vocabulary of Unit 5 and 6

UNIT 5

1
Ummayad:
Family that run away in 750.

2
Caliphate of Damascus: The capital of island territories.

3
Caliphate of Cordoba: Was the most brilliant period of Damascus.

4
Al-Andalus: Were the territories in the power of the Muslims.

5 Jews:
people that play an important role in the economy.

6
Emirate: Territory governed by the king.

7
Emir: Was the goverment of the emirate.

8
Walis: Was governors, who controlled the provinces.

9 Visir:
Was a minister.

10
Hayib: Was the primer minister.

11
Raids: they was used to obtain prisioners in the Caliphate of Cordoba.

12 Taifas:
Small kingdoms into the Muslims kindoms was divided.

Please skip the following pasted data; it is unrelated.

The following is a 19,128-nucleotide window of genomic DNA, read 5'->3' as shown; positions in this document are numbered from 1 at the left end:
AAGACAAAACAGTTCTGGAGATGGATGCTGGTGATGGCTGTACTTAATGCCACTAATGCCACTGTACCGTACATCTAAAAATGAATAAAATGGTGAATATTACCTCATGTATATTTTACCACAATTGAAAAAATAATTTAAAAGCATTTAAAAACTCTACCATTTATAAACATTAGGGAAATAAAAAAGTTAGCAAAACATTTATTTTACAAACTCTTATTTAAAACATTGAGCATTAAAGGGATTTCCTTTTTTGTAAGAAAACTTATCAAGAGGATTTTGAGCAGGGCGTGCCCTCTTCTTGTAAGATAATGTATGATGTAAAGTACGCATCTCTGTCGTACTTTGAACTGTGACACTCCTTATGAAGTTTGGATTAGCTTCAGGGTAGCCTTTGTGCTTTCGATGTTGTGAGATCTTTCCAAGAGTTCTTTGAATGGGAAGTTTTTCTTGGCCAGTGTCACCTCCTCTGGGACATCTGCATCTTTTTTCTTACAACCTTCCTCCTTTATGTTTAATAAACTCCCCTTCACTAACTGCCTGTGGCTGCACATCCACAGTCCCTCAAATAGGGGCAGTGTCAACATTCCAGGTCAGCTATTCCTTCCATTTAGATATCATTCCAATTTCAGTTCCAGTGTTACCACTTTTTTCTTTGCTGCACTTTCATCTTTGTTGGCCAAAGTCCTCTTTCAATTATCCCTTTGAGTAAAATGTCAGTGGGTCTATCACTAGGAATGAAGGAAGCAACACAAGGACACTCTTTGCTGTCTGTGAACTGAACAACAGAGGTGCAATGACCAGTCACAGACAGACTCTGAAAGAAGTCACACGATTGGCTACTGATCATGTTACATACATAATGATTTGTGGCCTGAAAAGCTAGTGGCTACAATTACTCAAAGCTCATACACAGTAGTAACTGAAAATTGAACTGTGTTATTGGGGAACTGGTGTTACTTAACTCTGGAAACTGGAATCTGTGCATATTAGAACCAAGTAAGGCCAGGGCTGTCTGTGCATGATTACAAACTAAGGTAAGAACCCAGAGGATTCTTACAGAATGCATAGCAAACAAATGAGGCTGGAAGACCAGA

13
Parias: Taxes paid by the taifas.

14
Almoravids: Warriors berbers from the north of Africa.

15
Almohads: Warriors berbers from the nprth of Africa.

16
Battle of Navas de Tolosa: battle produced in 1212 and the muslims lost.

17
Nasrid Kingdom: Was formed by the nasrid family.

18
Dinar: money of gold.

19
Dirhem: money of silver.

20
Arabs: Were the descendants of the conquerors.

21
Berbers: Warriors of the north of Africa.

22
Muladies: Muslims who adopted the religion language and costums of Islam.

23
Mozarabs: christians who continuedo to practise their religion.

24 Medina:
Was the main area or old city.

25 Aljama:
Was the main mosque.

26 Mosque:
Was a place where the muslims went to pray.

27 Arrabales:
Were worker's districts, where the craft workshops were located.

28 Alcázar:
The centre of political life.

29 Souk:
Was the market, a place where social and economic life was centred.

30 Alhóndigas:
Large warehouses, where the merchants kept their goods.